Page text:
In the closet, racked in line for picking, belts
molder and shed in leather scabs; in hand,
they crack like reins. On their legs and backs, the brand
of a coachman shows itself as the tallied welts
my grandfather counted out. Every pelt
is really punctuation, pauses that land
between the beats—I ain’t gon tell you again.
My mother got it worse than I did, felt
the uncoiling of strap and breath at once, the hissed
release of pain between her father’s teeth.
And this was love—to mark his words on skin.
Now, those reluctant joints retire, yet his
body commits the motion to memory
as he swats a fly and kills it, yanks the weeds again.
The body commits a motion to memory;
the way to strike a child, to shoot a gun.
Framed on the wall above his bed, a young
Robert salutes like a G.I. Joe, forest green
fatigues now washed to pastels. Now, I can see
the evidence of carelessness, ink undone
by a dried-up ring from years of drinking glasses. Hung
up now, the photo only hints at a story
my grandfather hates to tell.
I wasn’t in
no war—nobody to fight back then. But I
could shoot a gun, I sho’ was sharp. The sound?
The sound of a shot was comfort. Felt it in
my bones. Maybe because I thought I’d die
hearing it, thought I’d hear it going into the ground.
Morgan Springs, Alabama by William Christenberry, 1984
They bury the dead on Sundays, lug
the toy bin out onto the porch,
and place the newer dolls and action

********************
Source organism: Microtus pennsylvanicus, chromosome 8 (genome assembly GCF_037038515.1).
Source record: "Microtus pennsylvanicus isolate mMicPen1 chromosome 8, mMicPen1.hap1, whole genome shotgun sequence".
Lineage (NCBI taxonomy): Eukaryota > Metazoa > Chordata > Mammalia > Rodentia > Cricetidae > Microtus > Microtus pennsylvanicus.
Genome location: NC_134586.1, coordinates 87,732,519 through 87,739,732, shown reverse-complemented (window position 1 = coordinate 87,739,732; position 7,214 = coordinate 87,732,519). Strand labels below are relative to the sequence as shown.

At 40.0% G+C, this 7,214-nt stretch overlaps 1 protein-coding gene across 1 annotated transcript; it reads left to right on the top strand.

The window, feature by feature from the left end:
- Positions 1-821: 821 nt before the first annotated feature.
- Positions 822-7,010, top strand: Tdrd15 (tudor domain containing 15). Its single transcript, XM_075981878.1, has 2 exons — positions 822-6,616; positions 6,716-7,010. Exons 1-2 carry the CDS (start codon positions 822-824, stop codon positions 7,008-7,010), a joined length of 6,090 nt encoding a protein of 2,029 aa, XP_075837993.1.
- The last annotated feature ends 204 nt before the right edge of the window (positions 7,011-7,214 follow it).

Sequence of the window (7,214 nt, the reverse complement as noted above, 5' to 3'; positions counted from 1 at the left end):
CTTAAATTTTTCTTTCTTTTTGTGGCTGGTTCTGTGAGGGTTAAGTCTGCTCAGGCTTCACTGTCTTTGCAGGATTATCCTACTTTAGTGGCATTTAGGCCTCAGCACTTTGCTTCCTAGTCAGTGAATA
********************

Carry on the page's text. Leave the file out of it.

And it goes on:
figures in line to mourn her headless
Barbies, their father’s G.I. Joes
with amputated arms and broken ankles.
So who’s gon’ say the eulogy?
The younger sister renders Taps
on her plastic clarinet, her brother
unearthing hard-packed clay with their father’s
old spade, a head stone cut from cardboard
pressed down into the hollow grave,
the epitaph, a crayoned quote
from Doctor Seuss—all people are people
no matter how small—all lowercase.
Today, we honor those who fought
the good ole’ fight,
his voice unfurling like the preacher’s
over the hill as he drawls off names.
She ladles handfuls of dirt into
the hole, levels it with the toe
of her flip-flop, asks,
You think it’s gonna rain?
On the way inside, the heavy bin
swaying between them—action figures
and Legos rumbling together like
the distant thunder—he tells her what
he always does.
They brave. They’ll be alright.
by William Christenberry, 1974
A dress floats like a child’s sheet-ghost in a storefront’s
window, its thin metal hanger nearly invisible in the sun’s
glare. On the glass, the owner’s youngest child practiced
writing Sale in yellow paint, each “s” resembling the number
2 instead. At six, the owner closes shop, flips the open sign
to closed, his back-door slam unsettling dust from forgotten
mannequin heads and dressmaker forms with pins still stuck
in the hips, quaking this cotton to life. And these neck-lines—
these scoops turned cowls from stretching the elastic—become
the rounded lips of kitchen mason jars, the once upon a time
for every snag and unraveled strand, the mud stains, grass streaks,
scrubbed-out blood spots dotting the moments a woman lost
or regained some part of herself, sites of rememory.